Hess D and Winston F (2005) Evidence that Spt10 and Spt21 of Saccharomyces cerevisiae play distinct roles in vivo and functionally interact with MCB-binding factor, SCB-binding factor and Snf1. Genetics 170(1):87-94
Abstract: Mutations in SPT10 and SPT21 of Saccharomyces cerevisiae have been previously shown to cause two prominent mutant phenotypes: (1) defects in transcription of particular histone genes and (2) suppression of Ty and d insertion mutations (Spt- phenotype). The requirement for Spt10 and Spt21 for transcription of particular histone genes suggested that they may interact with two factors previously shown to be present at histone loci, SBF (Swi4 and Swi6) and MBF (Mbp1 and Swi6). Therefore, we have studied swi4D, mbp1D, and swi6D mutants with respect to histone gene transcription and for interactions with spt10D and spt21D. Our results suggest that MBF and SBF play only modest roles in activation of histone gene transcription. In addition, we surprisingly found that swi4D, mbp1D, and swi6D mutations suppress the spt21D Spt- phenotype, but not the spt21D defect in histone gene transcription. In contrast, both swi4D and mbp1D cause lethality when combined with spt10D. To learn more about mutations that can suppress the spt21D Spt- phenotype, we performed a genetic screen and identified spt21D suppressors in seven additional genes. Three of these spt21D suppressors also cause lethality when combined with spt10D. Analysis of one spt21D suppressor, reg1, led to the finding that hyperactivation of Snf1 kinase, as caused by reg1D , suppresses the Spt- phenotype of spt21D. Taken together, these genetic interactions suggest distinct roles for Spt21 and Spt10 in vivo that are sensitive to multiple perturbations in transcription networks.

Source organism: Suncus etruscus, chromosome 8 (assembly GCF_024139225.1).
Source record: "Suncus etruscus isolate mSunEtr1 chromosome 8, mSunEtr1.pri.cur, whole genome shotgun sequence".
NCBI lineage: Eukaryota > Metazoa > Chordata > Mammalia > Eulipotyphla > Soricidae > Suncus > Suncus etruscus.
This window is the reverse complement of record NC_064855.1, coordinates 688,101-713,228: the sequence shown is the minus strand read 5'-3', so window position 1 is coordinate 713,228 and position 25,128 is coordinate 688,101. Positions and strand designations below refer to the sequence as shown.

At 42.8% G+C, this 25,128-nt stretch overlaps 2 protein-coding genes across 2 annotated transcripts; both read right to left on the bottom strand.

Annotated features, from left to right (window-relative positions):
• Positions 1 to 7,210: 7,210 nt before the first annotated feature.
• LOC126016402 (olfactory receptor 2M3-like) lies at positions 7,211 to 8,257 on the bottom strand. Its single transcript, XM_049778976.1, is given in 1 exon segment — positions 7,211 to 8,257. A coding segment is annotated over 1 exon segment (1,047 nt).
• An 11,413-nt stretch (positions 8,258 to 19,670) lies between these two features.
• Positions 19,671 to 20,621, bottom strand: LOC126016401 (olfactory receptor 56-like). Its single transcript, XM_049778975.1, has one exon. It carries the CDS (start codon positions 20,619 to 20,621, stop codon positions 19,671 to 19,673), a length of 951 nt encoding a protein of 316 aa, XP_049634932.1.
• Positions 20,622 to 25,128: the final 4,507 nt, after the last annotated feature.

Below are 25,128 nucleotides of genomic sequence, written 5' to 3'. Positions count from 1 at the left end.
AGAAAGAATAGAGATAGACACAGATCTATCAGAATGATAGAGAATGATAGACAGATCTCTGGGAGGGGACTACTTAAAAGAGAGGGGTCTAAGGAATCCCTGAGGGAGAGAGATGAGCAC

|Status: Published||Type: Journal Article||PubMed ID: 15744051|
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